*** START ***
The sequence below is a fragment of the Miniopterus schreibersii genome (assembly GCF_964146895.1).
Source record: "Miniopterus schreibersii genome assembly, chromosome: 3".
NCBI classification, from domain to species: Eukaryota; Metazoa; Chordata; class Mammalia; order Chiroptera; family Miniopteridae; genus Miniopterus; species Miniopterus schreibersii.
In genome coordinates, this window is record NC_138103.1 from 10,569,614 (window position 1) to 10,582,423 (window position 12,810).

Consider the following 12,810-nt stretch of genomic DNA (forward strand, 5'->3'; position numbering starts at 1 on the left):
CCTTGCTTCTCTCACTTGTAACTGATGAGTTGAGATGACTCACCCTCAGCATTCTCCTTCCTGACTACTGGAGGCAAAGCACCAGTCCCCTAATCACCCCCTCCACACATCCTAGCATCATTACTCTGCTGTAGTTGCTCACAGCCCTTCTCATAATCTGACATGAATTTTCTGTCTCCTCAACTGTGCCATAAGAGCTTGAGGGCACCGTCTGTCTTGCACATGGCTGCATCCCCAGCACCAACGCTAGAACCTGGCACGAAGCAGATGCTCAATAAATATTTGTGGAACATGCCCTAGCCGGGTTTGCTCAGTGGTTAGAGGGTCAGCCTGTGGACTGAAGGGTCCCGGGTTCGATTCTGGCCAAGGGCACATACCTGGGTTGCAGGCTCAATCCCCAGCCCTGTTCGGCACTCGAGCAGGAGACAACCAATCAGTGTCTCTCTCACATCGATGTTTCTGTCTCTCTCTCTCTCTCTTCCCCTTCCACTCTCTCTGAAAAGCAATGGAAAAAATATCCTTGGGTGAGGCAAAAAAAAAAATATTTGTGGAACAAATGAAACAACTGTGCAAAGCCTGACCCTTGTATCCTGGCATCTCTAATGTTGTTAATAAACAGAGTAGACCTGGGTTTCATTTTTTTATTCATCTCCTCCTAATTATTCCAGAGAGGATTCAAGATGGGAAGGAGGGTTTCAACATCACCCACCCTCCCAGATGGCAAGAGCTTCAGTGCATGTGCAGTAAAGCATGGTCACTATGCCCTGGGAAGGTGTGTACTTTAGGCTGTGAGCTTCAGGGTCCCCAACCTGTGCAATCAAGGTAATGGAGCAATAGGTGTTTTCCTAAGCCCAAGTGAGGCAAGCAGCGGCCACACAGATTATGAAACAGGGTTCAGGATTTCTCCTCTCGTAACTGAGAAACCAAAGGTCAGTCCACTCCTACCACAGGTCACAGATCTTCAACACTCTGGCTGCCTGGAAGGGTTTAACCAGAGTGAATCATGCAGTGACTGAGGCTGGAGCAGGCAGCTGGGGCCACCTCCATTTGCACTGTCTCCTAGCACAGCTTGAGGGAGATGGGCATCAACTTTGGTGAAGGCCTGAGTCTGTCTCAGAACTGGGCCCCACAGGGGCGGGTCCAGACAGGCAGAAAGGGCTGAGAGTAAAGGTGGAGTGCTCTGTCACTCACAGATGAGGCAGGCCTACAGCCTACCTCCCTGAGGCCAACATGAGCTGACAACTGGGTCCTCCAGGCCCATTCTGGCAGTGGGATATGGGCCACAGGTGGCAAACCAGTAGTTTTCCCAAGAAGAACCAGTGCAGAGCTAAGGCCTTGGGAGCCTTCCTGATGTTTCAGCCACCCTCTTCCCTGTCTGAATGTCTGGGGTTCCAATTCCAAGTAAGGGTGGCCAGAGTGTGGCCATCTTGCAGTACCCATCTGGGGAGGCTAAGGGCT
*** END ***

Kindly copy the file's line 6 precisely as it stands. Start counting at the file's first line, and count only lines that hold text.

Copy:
CCTTGCTTCTCTCACTTGTAACTGATGAGTTGAGATGACTCACCCTCAGCATTCTCCTTCCTGACTACTGGAGGCAAAGCACCAGTCCCCTAATCACCCCCTCCACACATCCTAGCATCATTACTCTGCTGTAGTTGCTCACAGCCCTTCTCATAATCTGACATGAATTTTCTGTCTCCTCAACTGTGCCATAAGAGCTTGAGGGCACCGTCTGTCTTGCACATGGCTGCATCCCCAGCACCAACGCTAGAACCTGGCACGAAGCAGATGCTCAATAAATATTTGTGGAACATGCCCTAGCCGGGTTTGCTCAGTGGTTAGAGGGTCAGCCTGTGGACTGAAGGGTCCCGGGTTCGATTCTGGCCAAGGGCACATACCTGGGTTGCAGGCTCAATCCCCAGCCCTGTTCGGCACTCGAGCAGGAGACAACCAATCAGTGTCTCTCTCACATCGATGTTTCTGTCTCTCTCTCTCTCTCTTCCCCTTCCACTCTCTCTGAAAAGCAATGGAAAAAATATCCTTGGGTGAGGCAAAAAAAAAAATATTTGTGGAACAAATGAAACAACTGTGCAAAGCCTGACCCTTGTATCCTGGCATCTCTAATGTTGTTAATAAACAGAGTAGACCTGGGTTTCATTTTTTTATTCATCTCCTCCTAATTATTCCAGAGAGGATTCAAGATGGGAAGGAGGGTTTCAACATCACCCACCCTCCCAGATGGCAAGAGCTTCAGTGCATGTGCAGTAAAGCATGGTCACTATGCCCTGGGAAGGTGTGTACTTTAGGCTGTGAGCTTCAGGGTCCCCAACCTGTGCAATCAAGGTAATGGAGCAATAGGTGTTTTCCTAAGCCCAAGTGAGGCAAGCAGCGGCCACACAGATTATGAAACAGGGTTCAGGATTTCTCCTCTCGTAACTGAGAAACCAAAGGTCAGTCCACTCCTACCACAGGTCACAGATCTTCAACACTCTGGCTGCCTGGAAGGGTTTAACCAGAGTGAATCATGCAGTGACTGAGGCTGGAGCAGGCAGCTGGGGCCACCTCCATTTGCACTGTCTCCTAGCACAGCTTGAGGGAGATGGGCATCAACTTTGGTGAAGGCCTGAGTCTGTCTCAGAACTGGGCCCCACAGGGGCGGGTCCAGACAGGCAGAAAGGGCTGAGAGTAAAGGTGGAGTGCTCTGTCACTCACAGATGAGGCAGGCCTACAGCCTACCTCCCTGAGGCCAACATGAGCTGACAACTGGGTCCTCCAGGCCCATTCTGGCAGTGGGATATGGGCCACAGGTGGCAAACCAGTAGTTTTCCCAAGAAGAACCAGTGCAGAGCTAAGGCCTTGGGAGCCTTCCTGATGTTTCAGCCACCCTCTTCCCTGTCTGAATGTCTGGGGTTCCAATTCCAAGTAAGGGTGGCCAGAGTGTGGCCATCTTGCAGTACCCATCTGGGGAGGCTAAGGGCT